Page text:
Thomas Bayrle on Elvis, America and Jacques Tati
Bayrle has much in common with more critical artists, but don't overlook the joy and humour in his pictures
During the 1960s, the artist Thomas Bayrle worked for big American ad agencies and printed posters for left-wing German radicals. He understood Capitalist Realism.
Capitalist Realism is a term used to describe a style of painting developed in West Germany during the early 1960s by such artists as Gerhard Richter and Sigmar Polke. These artists took “a deadpan look at West Germany’s postwar culture,” writes Alex Kitnick in our book, Thomas Bayrle Playtime, which serves as the catalogue for Bayrle's current New Museum show. “Its paintings reproduced vacation photographs and soft-core pornography, and, at first, the artists – at least some of whom had emigrated from the East – presented their work in explicitly commercial spaces, such as a Dusseldorf furniture showroom, in order to toy with the idea that their movement might also be a brand.”
Bayrle wasn’t a capitalist realist himself. He knew about Richter as well as pop and op art, yet he was also influenced by Frankfurt, the city he lived in, which was, as he tells Massimiliano Gioni in our new book, “the most American city in Germany.”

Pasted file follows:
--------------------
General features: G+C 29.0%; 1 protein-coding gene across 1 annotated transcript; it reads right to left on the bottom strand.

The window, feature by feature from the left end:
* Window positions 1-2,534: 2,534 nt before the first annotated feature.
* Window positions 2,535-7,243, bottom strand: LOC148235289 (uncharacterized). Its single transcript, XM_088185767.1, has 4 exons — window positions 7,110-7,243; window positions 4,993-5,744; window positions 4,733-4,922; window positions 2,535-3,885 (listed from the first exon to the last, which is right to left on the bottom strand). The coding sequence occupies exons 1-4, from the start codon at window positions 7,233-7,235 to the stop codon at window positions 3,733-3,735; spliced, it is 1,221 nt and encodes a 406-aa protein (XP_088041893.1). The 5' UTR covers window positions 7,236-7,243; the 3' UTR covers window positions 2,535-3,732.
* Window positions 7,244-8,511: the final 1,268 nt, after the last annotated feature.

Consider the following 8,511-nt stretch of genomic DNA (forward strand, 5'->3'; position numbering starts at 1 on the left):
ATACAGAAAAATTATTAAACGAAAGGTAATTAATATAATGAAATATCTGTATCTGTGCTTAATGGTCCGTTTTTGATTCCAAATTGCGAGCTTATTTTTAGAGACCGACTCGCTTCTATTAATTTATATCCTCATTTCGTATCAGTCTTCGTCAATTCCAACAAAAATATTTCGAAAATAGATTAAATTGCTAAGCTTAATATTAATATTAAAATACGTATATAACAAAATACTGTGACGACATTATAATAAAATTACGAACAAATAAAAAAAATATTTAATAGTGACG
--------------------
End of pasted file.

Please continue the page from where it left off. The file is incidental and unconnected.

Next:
“In a way there was something more brutal about it, something more basic and simple, something cheap, but good,” he says. “It was a place where literary culture was very strong, because of the newspapers – like the Frankfurter Allgemeine Zeitung and the Frankfurter Rundschau – and the book fair. And then there was the Frankfurt School, and the Institute for Social Research. All around you had American military basses and the GIs: even Elvis Presley ended up as a soldier in Germany and sang that Frankfurt girls got pretty faces.”
These influences go some way to explain why he made pictures of people from mass-produced items, such as shirts, buttons and coffee pots, as well as from assembly lines and factory labourers.
Yet, there is a wry or quirky humour in the images, which may have been drawn from an unlikely source: the French filmmaker and actor Jacques Tati, who lightly spoofed the standardisation and new technology of modern life.
“Tati’s work was just wonderful,” he tells Gioni. “But our reality was less happy than those movies. Everywhere in Germany, there was still the sense of recovery. And there was this unspoken promise hovering somewhere in the air, this idea that you had to be better, to do more, and that by working harder there would be some kind of salvation or improvement.”
Instead of looking for too sharp criticism or depth, it might be better to admire and enjoy Bayrle’s works like a classic Tati set up: a light reflection on and gentle satire of modern life, rather anything heavier; after all, he did once make a picture called Chairman, from a careful arrangement of chairs.
For more on this incredible artist, order a copy of our book Thomas Bayrle Playtime here.